(CN) - An adviser to Europe's high court says stem cells cannot be patented, so long as they are embryonic cells that could develop into human beings.
Advocate General Yves Bot opined that a European directive intended to protect the human body should apply to prevent German scientist Oliver Brüstle from patenting a process using stem cells to potentially treat Parkinson's disease.
After Greenpeace challenged the patent registration, the German court referred to the Court of Justice of the European Union the question of whether human cells can be considered embryos from the point of fertilization, or rather at some later stage.
Advocate Bot said he thinks an embryo needs its own definition for the sake of interpreting European law. He also pointed out that this is the first time the court has considered industrial or commercial use of embryos.
Totipotent cells, since they have the ability to develop into a complete human being, are therefore unpatentable embryos, Bot said. Even a blastocyst, the entity that exists about five days after fertilization, should also be considered an embryo, Bot continued.
Unfertilized eggs with nuclei from mature cells also should be protected, he added, since they may also develop into human beings. This is the process by which embryos may be cloned, and is performed in some countries to produce more embryos for research purposes.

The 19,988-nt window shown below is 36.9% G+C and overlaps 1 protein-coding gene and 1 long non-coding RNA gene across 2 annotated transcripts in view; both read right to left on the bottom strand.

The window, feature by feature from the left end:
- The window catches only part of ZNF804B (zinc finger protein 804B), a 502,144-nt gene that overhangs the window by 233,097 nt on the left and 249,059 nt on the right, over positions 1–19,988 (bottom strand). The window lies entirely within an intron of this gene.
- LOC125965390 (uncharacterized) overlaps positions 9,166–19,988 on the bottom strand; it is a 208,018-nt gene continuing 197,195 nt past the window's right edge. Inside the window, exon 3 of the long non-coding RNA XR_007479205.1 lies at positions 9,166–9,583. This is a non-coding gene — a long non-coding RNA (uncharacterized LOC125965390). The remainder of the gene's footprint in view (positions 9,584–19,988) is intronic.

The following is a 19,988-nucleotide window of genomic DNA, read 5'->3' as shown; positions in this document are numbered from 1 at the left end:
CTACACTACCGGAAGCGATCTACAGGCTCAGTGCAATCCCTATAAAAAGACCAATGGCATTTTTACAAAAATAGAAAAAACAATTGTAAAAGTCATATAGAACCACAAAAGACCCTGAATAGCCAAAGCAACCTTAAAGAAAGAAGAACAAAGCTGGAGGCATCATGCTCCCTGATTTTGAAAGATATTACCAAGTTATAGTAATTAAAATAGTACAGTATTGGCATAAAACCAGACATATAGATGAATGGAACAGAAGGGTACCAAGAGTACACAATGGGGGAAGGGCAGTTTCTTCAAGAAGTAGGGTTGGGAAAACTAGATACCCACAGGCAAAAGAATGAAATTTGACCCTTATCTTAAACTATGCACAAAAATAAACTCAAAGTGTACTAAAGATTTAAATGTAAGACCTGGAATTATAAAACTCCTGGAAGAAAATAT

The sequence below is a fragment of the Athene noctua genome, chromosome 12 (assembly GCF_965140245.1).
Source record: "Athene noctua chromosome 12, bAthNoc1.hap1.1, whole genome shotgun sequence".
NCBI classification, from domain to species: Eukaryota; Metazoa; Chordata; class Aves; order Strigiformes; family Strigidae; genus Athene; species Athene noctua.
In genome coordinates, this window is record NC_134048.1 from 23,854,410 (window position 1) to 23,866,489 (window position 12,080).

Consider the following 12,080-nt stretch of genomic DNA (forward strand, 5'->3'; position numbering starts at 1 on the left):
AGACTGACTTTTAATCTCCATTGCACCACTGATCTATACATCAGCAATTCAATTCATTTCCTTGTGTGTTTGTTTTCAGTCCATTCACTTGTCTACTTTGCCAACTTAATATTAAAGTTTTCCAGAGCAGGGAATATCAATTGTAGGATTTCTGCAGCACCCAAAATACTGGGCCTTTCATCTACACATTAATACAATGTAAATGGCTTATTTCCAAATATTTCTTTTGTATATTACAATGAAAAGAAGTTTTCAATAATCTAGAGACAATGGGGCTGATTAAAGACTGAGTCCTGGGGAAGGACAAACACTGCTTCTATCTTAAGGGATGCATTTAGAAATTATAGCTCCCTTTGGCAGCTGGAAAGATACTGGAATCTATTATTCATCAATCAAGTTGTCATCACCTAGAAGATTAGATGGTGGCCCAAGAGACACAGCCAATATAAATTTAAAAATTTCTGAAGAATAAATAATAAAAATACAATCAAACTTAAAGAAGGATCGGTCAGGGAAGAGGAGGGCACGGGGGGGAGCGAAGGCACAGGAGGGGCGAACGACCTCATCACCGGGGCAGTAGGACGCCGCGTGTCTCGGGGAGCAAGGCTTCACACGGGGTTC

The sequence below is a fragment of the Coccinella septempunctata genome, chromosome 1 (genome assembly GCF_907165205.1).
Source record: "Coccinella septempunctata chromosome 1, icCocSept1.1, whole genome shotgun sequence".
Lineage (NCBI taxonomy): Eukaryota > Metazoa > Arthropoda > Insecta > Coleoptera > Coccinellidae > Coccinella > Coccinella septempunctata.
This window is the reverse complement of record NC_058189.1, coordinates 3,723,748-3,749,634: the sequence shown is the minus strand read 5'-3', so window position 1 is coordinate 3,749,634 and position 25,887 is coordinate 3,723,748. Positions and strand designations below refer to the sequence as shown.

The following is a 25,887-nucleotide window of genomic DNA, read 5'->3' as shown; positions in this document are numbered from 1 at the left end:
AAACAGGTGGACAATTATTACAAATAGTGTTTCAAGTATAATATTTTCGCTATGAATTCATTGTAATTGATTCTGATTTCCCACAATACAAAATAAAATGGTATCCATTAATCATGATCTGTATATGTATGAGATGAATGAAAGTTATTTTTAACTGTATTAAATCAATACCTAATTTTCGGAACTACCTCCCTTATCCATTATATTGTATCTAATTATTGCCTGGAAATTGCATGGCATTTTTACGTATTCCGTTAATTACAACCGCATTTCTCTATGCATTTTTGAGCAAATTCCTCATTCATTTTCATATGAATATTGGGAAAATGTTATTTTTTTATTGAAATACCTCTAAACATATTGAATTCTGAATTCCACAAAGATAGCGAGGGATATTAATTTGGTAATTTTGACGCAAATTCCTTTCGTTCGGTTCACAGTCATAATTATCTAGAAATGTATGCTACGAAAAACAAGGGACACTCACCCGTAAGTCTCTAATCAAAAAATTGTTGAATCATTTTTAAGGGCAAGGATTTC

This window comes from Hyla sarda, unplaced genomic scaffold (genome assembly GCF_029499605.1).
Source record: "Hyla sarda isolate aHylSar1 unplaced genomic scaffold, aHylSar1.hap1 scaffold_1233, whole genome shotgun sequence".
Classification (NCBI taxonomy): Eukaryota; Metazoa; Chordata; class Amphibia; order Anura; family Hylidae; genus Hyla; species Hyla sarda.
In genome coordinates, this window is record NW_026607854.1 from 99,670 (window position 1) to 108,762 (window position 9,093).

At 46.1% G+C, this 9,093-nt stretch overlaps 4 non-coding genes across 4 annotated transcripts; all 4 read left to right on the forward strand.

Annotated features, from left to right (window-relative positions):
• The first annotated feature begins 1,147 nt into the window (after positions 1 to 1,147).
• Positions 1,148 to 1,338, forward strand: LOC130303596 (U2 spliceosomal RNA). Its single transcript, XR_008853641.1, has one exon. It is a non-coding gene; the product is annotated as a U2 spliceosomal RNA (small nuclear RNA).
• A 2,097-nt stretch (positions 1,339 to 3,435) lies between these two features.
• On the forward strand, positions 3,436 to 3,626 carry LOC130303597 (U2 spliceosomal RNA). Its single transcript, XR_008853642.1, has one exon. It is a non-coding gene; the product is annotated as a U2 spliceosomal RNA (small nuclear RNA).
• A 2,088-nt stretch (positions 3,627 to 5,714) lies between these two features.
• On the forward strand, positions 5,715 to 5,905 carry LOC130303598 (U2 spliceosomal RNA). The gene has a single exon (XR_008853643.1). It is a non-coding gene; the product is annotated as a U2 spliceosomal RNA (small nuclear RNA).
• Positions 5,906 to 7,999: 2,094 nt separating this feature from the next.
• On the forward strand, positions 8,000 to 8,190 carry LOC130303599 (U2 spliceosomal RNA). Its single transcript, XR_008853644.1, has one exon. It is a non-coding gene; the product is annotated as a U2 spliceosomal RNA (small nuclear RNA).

Pluripotent cells, also deriving from stem cells, only have the ability to develop into skin, muscle or nerve tissue. They are therefore not to be considered embryos, Bot said.
Brüstle's patent involved the latter type of pluripotent cells. This would be patentable, but for the fact that extraction of pluripotent cells normally destroys the embryo. Bot asserted that this should not be allowed.
Commercial patenting of inventions that assist human embryos, such as to correct defects, should however be allowed, Bot concluded.
The European Union allows member states to decide for themselves whether to allow stem cell production, import and research. Spain, Sweden, Denmark and the United Kingdom allow research with human embryos less than 2 weeks old, while the latter two actually create embryos for research purposes.
In many countries marked by Catholicism, stem cell research is banned. Due to Germany's Nazi history, stem cell research is restricted to imported surplus embryos produced by artificial fertilization.
In Europe, the discussion of stem cell use is not as closely tied to the abortion issue as in the United States. The freedom to choose whether to terminate a fetus applies in the majority of European Union states.